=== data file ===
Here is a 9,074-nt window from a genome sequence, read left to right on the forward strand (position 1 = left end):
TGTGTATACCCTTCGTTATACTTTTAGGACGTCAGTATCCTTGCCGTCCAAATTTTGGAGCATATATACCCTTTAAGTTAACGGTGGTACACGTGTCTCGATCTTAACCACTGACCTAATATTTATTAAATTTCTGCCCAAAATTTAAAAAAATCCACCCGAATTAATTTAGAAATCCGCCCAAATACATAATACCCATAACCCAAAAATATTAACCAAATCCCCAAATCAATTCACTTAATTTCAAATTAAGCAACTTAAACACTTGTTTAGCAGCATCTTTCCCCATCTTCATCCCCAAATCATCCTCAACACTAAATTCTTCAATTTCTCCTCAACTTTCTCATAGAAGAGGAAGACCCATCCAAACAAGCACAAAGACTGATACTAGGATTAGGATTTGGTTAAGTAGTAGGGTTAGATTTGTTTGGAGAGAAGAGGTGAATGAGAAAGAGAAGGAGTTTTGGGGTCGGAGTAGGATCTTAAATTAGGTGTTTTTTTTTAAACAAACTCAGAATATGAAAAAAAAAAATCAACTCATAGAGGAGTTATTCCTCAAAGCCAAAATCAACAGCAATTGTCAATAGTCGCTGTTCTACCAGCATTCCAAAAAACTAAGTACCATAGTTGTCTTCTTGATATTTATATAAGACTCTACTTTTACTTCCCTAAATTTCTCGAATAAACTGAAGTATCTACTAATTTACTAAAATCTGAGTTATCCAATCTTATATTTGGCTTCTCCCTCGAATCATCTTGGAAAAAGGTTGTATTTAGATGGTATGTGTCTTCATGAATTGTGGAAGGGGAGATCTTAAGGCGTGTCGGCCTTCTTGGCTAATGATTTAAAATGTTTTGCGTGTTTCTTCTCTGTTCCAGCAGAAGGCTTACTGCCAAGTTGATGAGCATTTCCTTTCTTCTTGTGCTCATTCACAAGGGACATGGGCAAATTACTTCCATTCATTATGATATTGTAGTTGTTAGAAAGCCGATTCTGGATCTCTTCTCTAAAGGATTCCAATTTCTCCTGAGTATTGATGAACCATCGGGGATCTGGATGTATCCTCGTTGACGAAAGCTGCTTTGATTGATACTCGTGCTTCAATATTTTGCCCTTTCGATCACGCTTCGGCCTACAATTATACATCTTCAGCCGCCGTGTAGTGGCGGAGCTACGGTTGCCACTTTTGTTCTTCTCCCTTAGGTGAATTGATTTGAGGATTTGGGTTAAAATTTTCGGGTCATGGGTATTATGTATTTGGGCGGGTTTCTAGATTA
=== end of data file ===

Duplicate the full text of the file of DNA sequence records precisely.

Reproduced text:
Here is a 9,074-nt window from a genome sequence, read left to right on the forward strand (position 1 = left end):
TGTGTATACCCTTCGTTATACTTTTAGGACGTCAGTATCCTTGCCGTCCAAATTTTGGAGCATATATACCCTTTAAGTTAACGGTGGTACACGTGTCTCGATCTTAACCACTGACCTAATATTTATTAAATTTCTGCCCAAAATTTAAAAAAATCCACCCGAATTAATTTAGAAATCCGCCCAAATACATAATACCCATAACCCAAAAATATTAACCAAATCCCCAAATCAATTCACTTAATTTCAAATTAAGCAACTTAAACACTTGTTTAGCAGCATCTTTCCCCATCTTCATCCCCAAATCATCCTCAACACTAAATTCTTCAATTTCTCCTCAACTTTCTCATAGAAGAGGAAGACCCATCCAAACAAGCACAAAGACTGATACTAGGATTAGGATTTGGTTAAGTAGTAGGGTTAGATTTGTTTGGAGAGAAGAGGTGAATGAGAAAGAGAAGGAGTTTTGGGGTCGGAGTAGGATCTTAAATTAGGTGTTTTTTTTTAAACAAACTCAGAATATGAAAAAAAAAAATCAACTCATAGAGGAGTTATTCCTCAAAGCCAAAATCAACAGCAATTGTCAATAGTCGCTGTTCTACCAGCATTCCAAAAAACTAAGTACCATAGTTGTCTTCTTGATATTTATATAAGACTCTACTTTTACTTCCCTAAATTTCTCGAATAAACTGAAGTATCTACTAATTTACTAAAATCTGAGTTATCCAATCTTATATTTGGCTTCTCCCTCGAATCATCTTGGAAAAAGGTTGTATTTAGATGGTATGTGTCTTCATGAATTGTGGAAGGGGAGATCTTAAGGCGTGTCGGCCTTCTTGGCTAATGATTTAAAATGTTTTGCGTGTTTCTTCTCTGTTCCAGCAGAAGGCTTACTGCCAAGTTGATGAGCATTTCCTTTCTTCTTGTGCTCATTCACAAGGGACATGGGCAAATTACTTCCATTCATTATGATATTGTAGTTGTTAGAAAGCCGATTCTGGATCTCTTCTCTAAAGGATTCCAATTTCTCCTGAGTATTGATGAACCATCGGGGATCTGGATGTATCCTCGTTGACGAAAGCTGCTTTGATTGATACTCGTGCTTCAATATTTTGCCCTTTCGATCACGCTTCGGCCTACAATTATACATCTTCAGCCGCCGTGTAGTGGCGGAGCTACGGTTGCCACTTTTGTTCTTCTCCCTTAGGTGAATTGATTTGAGGATTTGGGTTAAAATTTTCGGGTCATGGGTATTATGTATTTGGGCGGGTTTCTAGATTA